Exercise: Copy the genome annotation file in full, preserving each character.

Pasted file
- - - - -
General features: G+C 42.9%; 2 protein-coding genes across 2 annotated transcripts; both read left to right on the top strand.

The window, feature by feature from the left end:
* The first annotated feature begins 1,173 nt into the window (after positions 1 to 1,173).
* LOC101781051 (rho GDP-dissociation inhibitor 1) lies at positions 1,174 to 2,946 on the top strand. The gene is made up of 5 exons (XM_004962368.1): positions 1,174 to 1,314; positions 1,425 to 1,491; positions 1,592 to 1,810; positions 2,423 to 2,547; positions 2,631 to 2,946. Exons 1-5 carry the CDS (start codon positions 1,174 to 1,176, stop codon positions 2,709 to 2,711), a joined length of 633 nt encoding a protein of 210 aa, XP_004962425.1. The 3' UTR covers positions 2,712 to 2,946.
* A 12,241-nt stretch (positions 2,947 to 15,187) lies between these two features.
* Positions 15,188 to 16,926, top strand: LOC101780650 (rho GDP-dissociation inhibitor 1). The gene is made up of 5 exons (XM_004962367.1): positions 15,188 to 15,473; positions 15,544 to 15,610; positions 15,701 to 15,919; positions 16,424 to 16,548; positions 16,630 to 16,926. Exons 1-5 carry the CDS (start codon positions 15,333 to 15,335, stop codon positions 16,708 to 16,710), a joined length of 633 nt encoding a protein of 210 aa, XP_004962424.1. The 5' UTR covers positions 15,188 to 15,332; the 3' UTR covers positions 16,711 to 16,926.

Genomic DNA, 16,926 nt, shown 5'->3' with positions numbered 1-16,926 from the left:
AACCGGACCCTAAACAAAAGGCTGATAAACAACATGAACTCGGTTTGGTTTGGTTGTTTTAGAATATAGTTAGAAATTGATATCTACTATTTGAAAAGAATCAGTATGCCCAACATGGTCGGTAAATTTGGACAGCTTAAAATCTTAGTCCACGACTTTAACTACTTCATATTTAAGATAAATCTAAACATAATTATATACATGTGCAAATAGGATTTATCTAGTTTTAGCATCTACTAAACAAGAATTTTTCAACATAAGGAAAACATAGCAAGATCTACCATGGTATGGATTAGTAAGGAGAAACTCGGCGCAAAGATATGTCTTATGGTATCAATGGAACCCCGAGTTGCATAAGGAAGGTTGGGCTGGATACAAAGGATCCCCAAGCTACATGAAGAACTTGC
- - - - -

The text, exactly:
General features: G+C 42.9%; 2 protein-coding genes across 2 annotated transcripts; both read left to right on the top strand.

The window, feature by feature from the left end:
* The first annotated feature begins 1,173 nt into the window (after positions 1 to 1,173).
* LOC101781051 (rho GDP-dissociation inhibitor 1) lies at positions 1,174 to 2,946 on the top strand. The gene is made up of 5 exons (XM_004962368.1): positions 1,174 to 1,314; positions 1,425 to 1,491; positions 1,592 to 1,810; positions 2,423 to 2,547; positions 2,631 to 2,946. Exons 1-5 carry the CDS (start codon positions 1,174 to 1,176, stop codon positions 2,709 to 2,711), a joined length of 633 nt encoding a protein of 210 aa, XP_004962425.1. The 3' UTR covers positions 2,712 to 2,946.
* A 12,241-nt stretch (positions 2,947 to 15,187) lies between these two features.
* Positions 15,188 to 16,926, top strand: LOC101780650 (rho GDP-dissociation inhibitor 1). The gene is made up of 5 exons (XM_004962367.1): positions 15,188 to 15,473; positions 15,544 to 15,610; positions 15,701 to 15,919; positions 16,424 to 16,548; positions 16,630 to 16,926. Exons 1-5 carry the CDS (start codon positions 15,333 to 15,335, stop codon positions 16,708 to 16,710), a joined length of 633 nt encoding a protein of 210 aa, XP_004962424.1. The 5' UTR covers positions 15,188 to 15,332; the 3' UTR covers positions 16,711 to 16,926.

Genomic DNA, 16,926 nt, shown 5'->3' with positions numbered 1-16,926 from the left:
AACCGGACCCTAAACAAAAGGCTGATAAACAACATGAACTCGGTTTGGTTTGGTTGTTTTAGAATATAGTTAGAAATTGATATCTACTATTTGAAAAGAATCAGTATGCCCAACATGGTCGGTAAATTTGGACAGCTTAAAATCTTAGTCCACGACTTTAACTACTTCATATTTAAGATAAATCTAAACATAATTATATACATGTGCAAATAGGATTTATCTAGTTTTAGCATCTACTAAACAAGAATTTTTCAACATAAGGAAAACATAGCAAGATCTACCATGGTATGGATTAGTAAGGAGAAACTCGGCGCAAAGATATGTCTTATGGTATCAATGGAACCCCGAGTTGCATAAGGAAGGTTGGGCTGGATACAAAGGATCCCCAAGCTACATGAAGAACTTGC